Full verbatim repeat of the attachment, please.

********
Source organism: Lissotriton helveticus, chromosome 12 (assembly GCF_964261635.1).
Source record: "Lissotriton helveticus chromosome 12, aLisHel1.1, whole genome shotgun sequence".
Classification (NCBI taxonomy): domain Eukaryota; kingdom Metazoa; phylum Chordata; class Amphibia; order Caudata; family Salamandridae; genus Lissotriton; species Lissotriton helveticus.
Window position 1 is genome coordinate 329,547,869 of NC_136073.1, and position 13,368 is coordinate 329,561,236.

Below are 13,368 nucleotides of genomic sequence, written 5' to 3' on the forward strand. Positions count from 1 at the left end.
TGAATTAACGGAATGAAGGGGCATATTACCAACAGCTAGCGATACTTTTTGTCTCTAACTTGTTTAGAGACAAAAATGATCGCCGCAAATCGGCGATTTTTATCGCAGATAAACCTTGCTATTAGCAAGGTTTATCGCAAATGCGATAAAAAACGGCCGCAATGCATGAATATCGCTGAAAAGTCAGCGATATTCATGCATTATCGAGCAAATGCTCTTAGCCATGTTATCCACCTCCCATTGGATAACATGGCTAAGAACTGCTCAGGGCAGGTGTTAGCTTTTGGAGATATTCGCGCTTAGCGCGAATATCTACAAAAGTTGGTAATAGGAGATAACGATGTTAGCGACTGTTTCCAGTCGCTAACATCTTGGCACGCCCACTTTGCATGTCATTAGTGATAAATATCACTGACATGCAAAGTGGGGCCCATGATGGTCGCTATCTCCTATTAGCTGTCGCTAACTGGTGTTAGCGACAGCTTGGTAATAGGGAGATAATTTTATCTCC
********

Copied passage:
Source organism: Lissotriton helveticus, chromosome 12 (assembly GCF_964261635.1).
Source record: "Lissotriton helveticus chromosome 12, aLisHel1.1, whole genome shotgun sequence".
Classification (NCBI taxonomy): domain Eukaryota; kingdom Metazoa; phylum Chordata; class Amphibia; order Caudata; family Salamandridae; genus Lissotriton; species Lissotriton helveticus.
Window position 1 is genome coordinate 329,547,869 of NC_136073.1, and position 13,368 is coordinate 329,561,236.

Below are 13,368 nucleotides of genomic sequence, written 5' to 3' on the forward strand. Positions count from 1 at the left end.
TGAATTAACGGAATGAAGGGGCATATTACCAACAGCTAGCGATACTTTTTGTCTCTAACTTGTTTAGAGACAAAAATGATCGCCGCAAATCGGCGATTTTTATCGCAGATAAACCTTGCTATTAGCAAGGTTTATCGCAAATGCGATAAAAAACGGCCGCAATGCATGAATATCGCTGAAAAGTCAGCGATATTCATGCATTATCGAGCAAATGCTCTTAGCCATGTTATCCACCTCCCATTGGATAACATGGCTAAGAACTGCTCAGGGCAGGTGTTAGCTTTTGGAGATATTCGCGCTTAGCGCGAATATCTACAAAAGTTGGTAATAGGAGATAACGATGTTAGCGACTGTTTCCAGTCGCTAACATCTTGGCACGCCCACTTTGCATGTCATTAGTGATAAATATCACTGACATGCAAAGTGGGGCCCATGATGGTCGCTATCTCCTATTAGCTGTCGCTAACTGGTGTTAGCGACAGCTTGGTAATAGGGAGATAATTTTATCTCC